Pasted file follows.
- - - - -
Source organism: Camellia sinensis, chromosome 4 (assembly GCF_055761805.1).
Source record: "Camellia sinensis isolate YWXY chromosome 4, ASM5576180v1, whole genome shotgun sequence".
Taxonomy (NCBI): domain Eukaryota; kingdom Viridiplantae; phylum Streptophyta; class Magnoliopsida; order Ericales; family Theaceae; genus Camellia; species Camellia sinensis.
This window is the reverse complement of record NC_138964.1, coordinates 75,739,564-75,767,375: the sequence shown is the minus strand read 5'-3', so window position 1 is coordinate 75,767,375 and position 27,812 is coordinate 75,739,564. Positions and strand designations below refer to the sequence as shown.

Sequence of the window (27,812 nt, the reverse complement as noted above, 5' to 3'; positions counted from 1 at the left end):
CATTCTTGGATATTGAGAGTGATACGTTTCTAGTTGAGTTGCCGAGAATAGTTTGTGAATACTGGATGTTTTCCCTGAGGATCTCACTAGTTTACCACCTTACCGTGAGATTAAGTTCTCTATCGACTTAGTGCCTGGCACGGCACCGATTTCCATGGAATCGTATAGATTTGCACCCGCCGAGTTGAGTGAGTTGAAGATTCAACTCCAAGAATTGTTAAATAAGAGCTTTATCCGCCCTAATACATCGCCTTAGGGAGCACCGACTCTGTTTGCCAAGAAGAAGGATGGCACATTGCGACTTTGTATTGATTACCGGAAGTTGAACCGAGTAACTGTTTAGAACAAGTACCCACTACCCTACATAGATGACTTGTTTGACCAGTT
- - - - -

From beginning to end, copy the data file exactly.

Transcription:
Source organism: Camellia sinensis, chromosome 4 (assembly GCF_055761805.1).
Source record: "Camellia sinensis isolate YWXY chromosome 4, ASM5576180v1, whole genome shotgun sequence".
Taxonomy (NCBI): domain Eukaryota; kingdom Viridiplantae; phylum Streptophyta; class Magnoliopsida; order Ericales; family Theaceae; genus Camellia; species Camellia sinensis.
This window is the reverse complement of record NC_138964.1, coordinates 75,739,564-75,767,375: the sequence shown is the minus strand read 5'-3', so window position 1 is coordinate 75,767,375 and position 27,812 is coordinate 75,739,564. Positions and strand designations below refer to the sequence as shown.

Sequence of the window (27,812 nt, the reverse complement as noted above, 5' to 3'; positions counted from 1 at the left end):
CATTCTTGGATATTGAGAGTGATACGTTTCTAGTTGAGTTGCCGAGAATAGTTTGTGAATACTGGATGTTTTCCCTGAGGATCTCACTAGTTTACCACCTTACCGTGAGATTAAGTTCTCTATCGACTTAGTGCCTGGCACGGCACCGATTTCCATGGAATCGTATAGATTTGCACCCGCCGAGTTGAGTGAGTTGAAGATTCAACTCCAAGAATTGTTAAATAAGAGCTTTATCCGCCCTAATACATCGCCTTAGGGAGCACCGACTCTGTTTGCCAAGAAGAAGGATGGCACATTGCGACTTTGTATTGATTACCGGAAGTTGAACCGAGTAACTGTTTAGAACAAGTACCCACTACCCTACATAGATGACTTGTTTGACCAGTT